Student Successes: Winter 2022

Shelby Houghton ‘22 (CLAS), a double major in Political Science and Human Rights, won a Fall 2021 UConn Co-op Legacy Fellowship Program Change Grant. Born out of the UConn Co-op’s commitment to public engagement, innovative entrepreneurship, social impact, and active mentorship, the program provides undergraduates with resources to engage in projects that make an impact. Shelby’s current project is titled “Rest is Revolution: UConn’s week of Reflection.”

Four POLS Majors – Noah Frank ‘22 (CLAS), Michael Hernandez ‘22 (CLAS), Michael Vedar ‘22 (CLAS), and Samantha Lamb ‘22 (CLAS) – are among 11 UConn students who will be participating in the Millennial Fellowship Program, which seeks to advance the United Nations’ Sustainable Development Goals.

POLS majors Srimayi Chaturvedula ‘23 (CLAS) and Ethan Werstler ‘22 (CLAS) were prominently featured in a UConn Today article titled “Student Help Students in Fight Against Food Insecurity.”

Ph.D. candidates Chloe Kwak, San Lee, and Minju Lee will be presenting a paper titled  “Unexpected Women’s Solidarity and Anti-Feminist Backlashes around ‘Fearless Girl’ and the ‘Comfort Women Statue’” at the annual meeting of the Midwest Political Science Association (MPSA) in Chicago this coming spring. Their paper focuses on the formation and the competition of diverse political networks surrounding those two symbolic statues. In addition, Minju Lee will be presenting her own paper titled “How Strangers Become Friends: The Role of Sovereignty Disputes in Accumulating Political Trust Between States” at the same conference.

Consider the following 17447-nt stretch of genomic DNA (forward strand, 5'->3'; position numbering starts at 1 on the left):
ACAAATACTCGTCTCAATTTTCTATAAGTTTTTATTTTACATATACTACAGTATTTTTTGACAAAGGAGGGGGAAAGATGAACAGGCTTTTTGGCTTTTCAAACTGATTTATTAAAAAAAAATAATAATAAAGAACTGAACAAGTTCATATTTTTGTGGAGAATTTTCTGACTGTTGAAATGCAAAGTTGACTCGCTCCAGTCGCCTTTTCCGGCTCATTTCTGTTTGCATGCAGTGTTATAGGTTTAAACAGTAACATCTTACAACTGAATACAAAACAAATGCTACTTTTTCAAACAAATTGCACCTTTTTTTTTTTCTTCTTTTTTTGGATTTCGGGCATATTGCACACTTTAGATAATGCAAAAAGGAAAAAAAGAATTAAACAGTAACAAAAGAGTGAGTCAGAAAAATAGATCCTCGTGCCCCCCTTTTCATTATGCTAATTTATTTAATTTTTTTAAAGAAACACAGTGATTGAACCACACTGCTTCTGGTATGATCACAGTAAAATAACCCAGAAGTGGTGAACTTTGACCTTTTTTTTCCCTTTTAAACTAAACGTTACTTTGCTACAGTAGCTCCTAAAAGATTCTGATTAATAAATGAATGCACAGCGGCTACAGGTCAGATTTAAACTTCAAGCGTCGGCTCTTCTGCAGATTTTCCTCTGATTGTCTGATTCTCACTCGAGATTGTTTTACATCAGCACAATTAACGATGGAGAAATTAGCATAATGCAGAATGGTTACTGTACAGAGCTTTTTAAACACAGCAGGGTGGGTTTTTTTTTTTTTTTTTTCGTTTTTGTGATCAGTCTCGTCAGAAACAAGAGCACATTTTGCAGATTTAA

Benjamin Stumpf, another Ph.D. candidate, published a piece titled “Is Language a Battlefield?” in the November 23, 2021 edition of Black Issues in Philosophy, a blog of the American Philosophical Association. Additionally, Stumpf and fellow Ph.D. candidate Brooks Kirchgassner will be presenting papers at the Western Political Science Association conference this spring.

Meanwhile, Ph.D. candidate Altan Atamer will present a paper titled “International Relations Orientalist Curation of World War I: A Critical Intervention in the Mythology of a Discipline” at the MPSA in Chicago.

Ph.D. candidate Carol Gray recently published an article titled “Decolonialism’s Reframing of French Existentialism in Fanon’s The Drowning Eye – A Study of Racial Binaries and National Consciousness” in the January 15, 2022 on-line first issue of The CLR James Journal: A Review of Caribbean Ideas.

Sercan Canbolat received the 2021 ISA-Midwest’s Margaret Hermann Award for his paper titled  “Deciphering Political Islamists’ Rhetoric in Their Native Language: A Turkish Operational Code Analysis Approach.” Sercan has won the Hermann award two years in a row.

Nathan Perez-Espitia, a POLS and Philosophy double major, was prominently featured as a success story in the UConn Center for Career Development blog last November.  Nathan has interned with the Connecticut Lieutenant Governor’s Office, worked for the 2020 U.S. Census, and is the founder and co-director of the UConn chapter of Camp Kesem, an organization supporting children whose parents either have or had cancer.